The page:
receiving first and second input signals on first and second input lines, respectively;
receiving a select signal along a select input line;
passing the first input signal through a first pass-gate, if the select signal is in a first state;
passing the second input signal through a second pass-gate, if the select signal is in a second state; and
scaling the signal passed through one of the first and second pass-gates to between first and second voltage levels with the first and second voltage levels being substantially unaffected by whether the signal is received through the first pass-gate or through the second pass-gate.
The method operates to multiplex the pair of signals received through complementary pass-gates by appropriately scaling the signals transmitted through the pass-gates to compensate for any voltage differences. The method may be employed using the apparatus as summarized above or by using other appropriate circuits, devices, and the like.
In its various embodiments, the invention achieves two-input multiplexing without requiring an inversion of a select input signal. Accordingly, any additional time-delay required by the inversion is not incurred. More specifically, the requirement that the select signal be inverted is eliminated by providing a second stage compensation means for compensating any voltage level differences between signals received from the first pass-gate or from the second pass-gate. Other advantages of the invention will be apparent from the detailed description of the invention set forth below.
FIG. 1 is a schematic illustration of a prior art two-input multiplexer having two equal pass-gates.
FIG. 2 is a schematic illustration of a prior art two-input multiplexer having a pair of complementary pass-gates.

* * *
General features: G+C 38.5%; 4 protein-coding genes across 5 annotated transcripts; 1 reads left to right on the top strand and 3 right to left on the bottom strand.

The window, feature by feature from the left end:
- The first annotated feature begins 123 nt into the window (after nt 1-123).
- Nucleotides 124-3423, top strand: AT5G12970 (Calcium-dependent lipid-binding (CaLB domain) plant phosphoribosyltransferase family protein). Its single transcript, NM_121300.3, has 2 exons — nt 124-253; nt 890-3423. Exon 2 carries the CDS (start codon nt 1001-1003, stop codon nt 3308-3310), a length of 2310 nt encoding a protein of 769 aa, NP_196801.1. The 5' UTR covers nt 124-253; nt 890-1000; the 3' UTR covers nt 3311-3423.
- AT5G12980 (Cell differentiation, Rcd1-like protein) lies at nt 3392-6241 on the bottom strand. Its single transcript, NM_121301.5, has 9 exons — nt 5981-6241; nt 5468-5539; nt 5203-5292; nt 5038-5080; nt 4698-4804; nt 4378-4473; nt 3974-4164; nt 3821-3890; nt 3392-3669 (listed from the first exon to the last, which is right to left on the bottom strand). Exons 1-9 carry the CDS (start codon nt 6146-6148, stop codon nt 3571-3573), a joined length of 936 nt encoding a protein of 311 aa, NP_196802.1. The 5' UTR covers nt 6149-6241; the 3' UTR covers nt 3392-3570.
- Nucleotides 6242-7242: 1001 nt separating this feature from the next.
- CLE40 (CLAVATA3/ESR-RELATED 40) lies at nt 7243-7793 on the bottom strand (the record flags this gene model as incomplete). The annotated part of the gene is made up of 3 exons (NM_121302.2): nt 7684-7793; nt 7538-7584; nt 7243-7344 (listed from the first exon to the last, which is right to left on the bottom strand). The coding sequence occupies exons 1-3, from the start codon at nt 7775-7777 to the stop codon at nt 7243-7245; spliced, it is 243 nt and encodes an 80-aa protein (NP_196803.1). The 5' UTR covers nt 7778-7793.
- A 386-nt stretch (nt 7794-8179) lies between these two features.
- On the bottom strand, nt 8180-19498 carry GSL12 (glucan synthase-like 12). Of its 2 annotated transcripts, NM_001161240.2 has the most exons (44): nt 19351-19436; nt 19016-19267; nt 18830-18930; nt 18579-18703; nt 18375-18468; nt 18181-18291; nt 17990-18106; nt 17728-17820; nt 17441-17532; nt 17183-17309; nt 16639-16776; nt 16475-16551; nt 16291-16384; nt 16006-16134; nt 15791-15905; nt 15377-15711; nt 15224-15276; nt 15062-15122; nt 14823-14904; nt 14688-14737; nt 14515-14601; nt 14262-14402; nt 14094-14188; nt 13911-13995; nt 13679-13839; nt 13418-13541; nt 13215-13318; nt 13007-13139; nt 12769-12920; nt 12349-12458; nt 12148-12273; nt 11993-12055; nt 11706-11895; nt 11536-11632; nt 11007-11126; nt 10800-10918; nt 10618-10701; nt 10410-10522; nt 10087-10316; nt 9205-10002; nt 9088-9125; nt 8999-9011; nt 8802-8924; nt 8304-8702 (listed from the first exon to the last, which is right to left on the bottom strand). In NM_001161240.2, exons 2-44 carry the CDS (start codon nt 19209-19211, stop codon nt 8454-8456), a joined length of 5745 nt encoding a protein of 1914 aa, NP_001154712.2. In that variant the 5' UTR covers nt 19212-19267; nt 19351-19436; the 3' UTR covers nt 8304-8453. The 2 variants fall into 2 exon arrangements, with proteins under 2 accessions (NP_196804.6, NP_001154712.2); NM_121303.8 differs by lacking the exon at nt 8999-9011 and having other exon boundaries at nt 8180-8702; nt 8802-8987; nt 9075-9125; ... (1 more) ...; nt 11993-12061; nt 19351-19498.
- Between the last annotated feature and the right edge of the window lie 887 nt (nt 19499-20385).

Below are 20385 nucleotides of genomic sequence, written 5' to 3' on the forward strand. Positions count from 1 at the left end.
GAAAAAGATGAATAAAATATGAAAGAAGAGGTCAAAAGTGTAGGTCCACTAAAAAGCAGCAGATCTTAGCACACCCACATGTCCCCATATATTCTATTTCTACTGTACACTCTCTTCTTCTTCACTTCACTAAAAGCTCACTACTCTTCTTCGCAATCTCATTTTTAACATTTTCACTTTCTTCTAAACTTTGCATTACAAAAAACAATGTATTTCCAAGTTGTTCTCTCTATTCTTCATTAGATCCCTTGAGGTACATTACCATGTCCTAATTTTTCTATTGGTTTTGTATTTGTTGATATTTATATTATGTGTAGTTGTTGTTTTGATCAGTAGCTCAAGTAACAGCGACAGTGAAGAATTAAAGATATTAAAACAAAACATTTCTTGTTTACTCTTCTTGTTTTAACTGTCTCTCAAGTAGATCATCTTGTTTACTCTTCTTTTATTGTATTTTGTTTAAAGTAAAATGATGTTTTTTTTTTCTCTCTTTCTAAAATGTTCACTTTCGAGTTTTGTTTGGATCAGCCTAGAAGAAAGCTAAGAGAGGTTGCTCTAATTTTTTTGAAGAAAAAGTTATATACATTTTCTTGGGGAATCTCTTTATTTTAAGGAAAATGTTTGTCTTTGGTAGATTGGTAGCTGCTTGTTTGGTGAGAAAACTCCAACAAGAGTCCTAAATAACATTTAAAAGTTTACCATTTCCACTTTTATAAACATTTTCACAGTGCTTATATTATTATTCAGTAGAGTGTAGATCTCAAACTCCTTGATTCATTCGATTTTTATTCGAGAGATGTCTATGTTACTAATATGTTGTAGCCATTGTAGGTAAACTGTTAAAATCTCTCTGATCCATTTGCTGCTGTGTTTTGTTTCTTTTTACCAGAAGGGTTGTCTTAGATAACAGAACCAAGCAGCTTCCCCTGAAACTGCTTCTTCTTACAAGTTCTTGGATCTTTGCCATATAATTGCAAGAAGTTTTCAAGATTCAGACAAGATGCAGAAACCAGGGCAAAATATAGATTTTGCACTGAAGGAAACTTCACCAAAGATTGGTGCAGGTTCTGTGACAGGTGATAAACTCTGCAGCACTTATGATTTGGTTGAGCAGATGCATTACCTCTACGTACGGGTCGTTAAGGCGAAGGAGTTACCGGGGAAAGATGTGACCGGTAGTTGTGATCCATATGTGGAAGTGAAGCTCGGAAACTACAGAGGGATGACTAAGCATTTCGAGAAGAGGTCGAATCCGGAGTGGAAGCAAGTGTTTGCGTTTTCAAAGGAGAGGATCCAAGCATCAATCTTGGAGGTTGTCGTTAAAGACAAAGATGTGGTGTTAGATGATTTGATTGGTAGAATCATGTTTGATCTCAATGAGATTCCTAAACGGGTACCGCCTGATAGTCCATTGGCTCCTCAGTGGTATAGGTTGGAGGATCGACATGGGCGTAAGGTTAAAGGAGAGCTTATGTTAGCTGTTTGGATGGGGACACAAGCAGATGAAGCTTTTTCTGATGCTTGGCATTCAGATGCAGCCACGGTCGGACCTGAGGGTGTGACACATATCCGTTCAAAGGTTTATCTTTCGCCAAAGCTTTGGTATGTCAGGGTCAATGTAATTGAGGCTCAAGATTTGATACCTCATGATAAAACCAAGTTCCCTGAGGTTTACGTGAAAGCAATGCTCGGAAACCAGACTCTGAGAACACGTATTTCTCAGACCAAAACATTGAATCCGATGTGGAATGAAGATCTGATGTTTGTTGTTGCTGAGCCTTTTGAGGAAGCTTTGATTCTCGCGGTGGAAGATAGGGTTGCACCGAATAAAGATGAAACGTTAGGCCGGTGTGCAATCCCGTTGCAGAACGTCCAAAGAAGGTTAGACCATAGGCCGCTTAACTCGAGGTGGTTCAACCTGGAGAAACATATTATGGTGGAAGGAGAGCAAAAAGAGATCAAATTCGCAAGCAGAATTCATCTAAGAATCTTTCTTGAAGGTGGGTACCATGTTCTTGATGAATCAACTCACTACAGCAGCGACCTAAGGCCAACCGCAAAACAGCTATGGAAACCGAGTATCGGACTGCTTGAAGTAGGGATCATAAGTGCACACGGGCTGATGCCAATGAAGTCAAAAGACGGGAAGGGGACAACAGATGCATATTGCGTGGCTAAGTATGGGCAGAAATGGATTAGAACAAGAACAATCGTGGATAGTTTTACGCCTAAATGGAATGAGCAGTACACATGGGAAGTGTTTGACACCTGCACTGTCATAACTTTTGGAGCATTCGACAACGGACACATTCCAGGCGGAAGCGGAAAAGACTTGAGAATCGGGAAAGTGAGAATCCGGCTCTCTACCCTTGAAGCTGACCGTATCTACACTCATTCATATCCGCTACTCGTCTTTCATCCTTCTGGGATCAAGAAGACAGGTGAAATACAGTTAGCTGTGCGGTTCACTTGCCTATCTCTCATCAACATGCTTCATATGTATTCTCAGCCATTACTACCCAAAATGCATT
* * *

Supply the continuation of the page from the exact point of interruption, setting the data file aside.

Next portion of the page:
FIG. 3 is a schematic illustration of an improved two-input multiplexer configured in accordance with a preferred embodiment of the invention.
FIG. 4 is an alternative embodiment of the two input multiplexer of FIG. 3, having a bi-CMOS implementation.
FIG. 5 is a schematic illustration of a three-input exclusive OR-gate incorporating the improved multiplexer of FIG. 3.
FIG. 6 is a flow chart illustrating a method of performing two-input multiplexing, in accordance with the invention.
Referring to FIGS. 3-5, preferred apparatus embodiments of the invention will now be described. FIG. 3 illustrates an improved two-input multiplexer 100, configured entirely using CMOS transistors. Multiplexer 100 of FIG. 3 receives a pair of input signals in0 and in1 along input lines 112 and 114, respectively. A select input signal is received along an input line 116. A first pass-gate is connected directly to input line 112 and select line 116. The first pass-gate includes a single PMOS transistor 118. A gate of the PMOS transistor is connected to select line 116. A source of PMOS transistor 118 is connected to input line 112 and a drain of PMOS transistor 118 is connected to an intermediate line 119. A second pass-gate is provided which includes a single NMOS transistor 120. NMOS transistor 120 has a gate connected to select line 116, a source connected to input line 114 and a drain connected to a second intermediate line 121.